• Dutch Meyer, TCU 11 percent
  • Bill Yeoman, Houston 8 percent

Ballots cast: 4,055

Right or wrong: Right

My take: The homespun Royal didn't attend college in Texas, but got there as fast as he could after his playing career.

Missouri remains the last of the Big 12 states to be profiled. The show will examine "the Show-Me State" in detail on July 29.

Posted by ESPN.com's Tim Griffin

Happy Friday. Here are some delecteable links that go especially well with Lenten lunches.

  • Columbia Daily Tribune beat writer Dave Matter writes that Dave Steckel should be named as Missouri's new defensive coordinator before the start of the Tigers' spring practice Tuesday.
  • Ohio coach and former Nebraska coach and player Frank Solich plans to return to Lincoln to watch practice and check out improvements in Nebraska's football facilities, the Lincoln Journal-Star's Steve Sipple reports. It would be Solich's first trip back to the program since he was fired as its coach after the 2003 season.
  • Legendary former Texas defensive back Bill "Super Bill" Bradley was obliging and appreciative after he was inducted into the statewide Texas Sports Hall of Fame earlier this week, San Antonio Express-News columnist David Flores writes. And Bryan-College Station Eagle columnist Robert Cessna notes that there were no Texas A&M alumni who were inducted in this year's Texas Sports Hall of Fame induction class.
  • Waco Tribune-Herald beat writer John Werner writes that former Waco High School standout running back Jarred Salubi of Baylor is ready to challenge for playing time after sitting out his redshirt season.
  • The Omaha World-Herald's Mitch Sherman provides a video breakdown of the Cornhuskers' running backs.
  • Pete Fiutak of collegefootballnews.com analyzes all of the Big 12 teams heading into spring practice.
  • An online survey commissioned by the Houston Chronicle indicated that John David Crow was the greatest Texas A&M football player in history. Other players finishing in the top five, in order, included Dat Nguyen, Ray Childress, John Kimbrough and Jacob Green.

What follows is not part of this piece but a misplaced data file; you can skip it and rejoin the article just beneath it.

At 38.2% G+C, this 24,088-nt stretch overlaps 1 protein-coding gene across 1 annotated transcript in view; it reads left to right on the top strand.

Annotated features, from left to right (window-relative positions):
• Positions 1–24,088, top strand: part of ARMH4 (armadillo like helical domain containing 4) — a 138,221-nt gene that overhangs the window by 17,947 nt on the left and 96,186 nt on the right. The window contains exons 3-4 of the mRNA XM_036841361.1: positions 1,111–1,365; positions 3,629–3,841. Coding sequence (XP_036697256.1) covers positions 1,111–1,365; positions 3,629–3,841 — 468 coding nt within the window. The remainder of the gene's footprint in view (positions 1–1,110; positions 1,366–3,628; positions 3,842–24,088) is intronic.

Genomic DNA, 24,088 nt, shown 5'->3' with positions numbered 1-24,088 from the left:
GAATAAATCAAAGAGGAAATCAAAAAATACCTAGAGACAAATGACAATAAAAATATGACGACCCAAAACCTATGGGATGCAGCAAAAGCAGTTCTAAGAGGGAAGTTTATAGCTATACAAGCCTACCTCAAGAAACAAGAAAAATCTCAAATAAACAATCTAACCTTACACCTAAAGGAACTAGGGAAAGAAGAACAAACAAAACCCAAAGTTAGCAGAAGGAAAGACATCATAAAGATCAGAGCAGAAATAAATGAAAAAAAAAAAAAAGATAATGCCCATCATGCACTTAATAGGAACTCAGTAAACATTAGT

Texas A&M's Mount Rushmore

February, 12, 2009
2/12/09
4:00
PM ET

Posted by ESPN.com's Tim Griffin  

No fan base in the Big 12 values its history and tradition quite like Texas A&M's supporters do.

The Aggies have many strong candidates who would merit consideration on my mythical Mount Rushmore for football. It was tough, but here are my four choices.

  • E. King Gill -- The 12th Man never saw action in the 1922 Dixie Classic, but his readiness if needed has infused the tradition of the school ever since.
  • Dat Nguyen -- The most decorated defensive player in Aggies' history won the Bednarik and Lombardi awards, leading Texas A&M to its only Big 12 football title in 1998.
  • John David Crow -- The only Heisman Trophy winner in school history claimed the award despite his team losing its final three games in 1957.
  • John Kimbrough -- The first two-time consensus All-American in school history finished as the runner-up for the Heisman in 1940, the year after leading the Aggies to their only national championship in 1939.

Of course, there might be room for argument as far as R.C. Slocum, Bear Bryant, Pat Thomas, Dave Elmendorf, Jackie Sherrill or Homer Norton is concerned. 

Any other suggestions?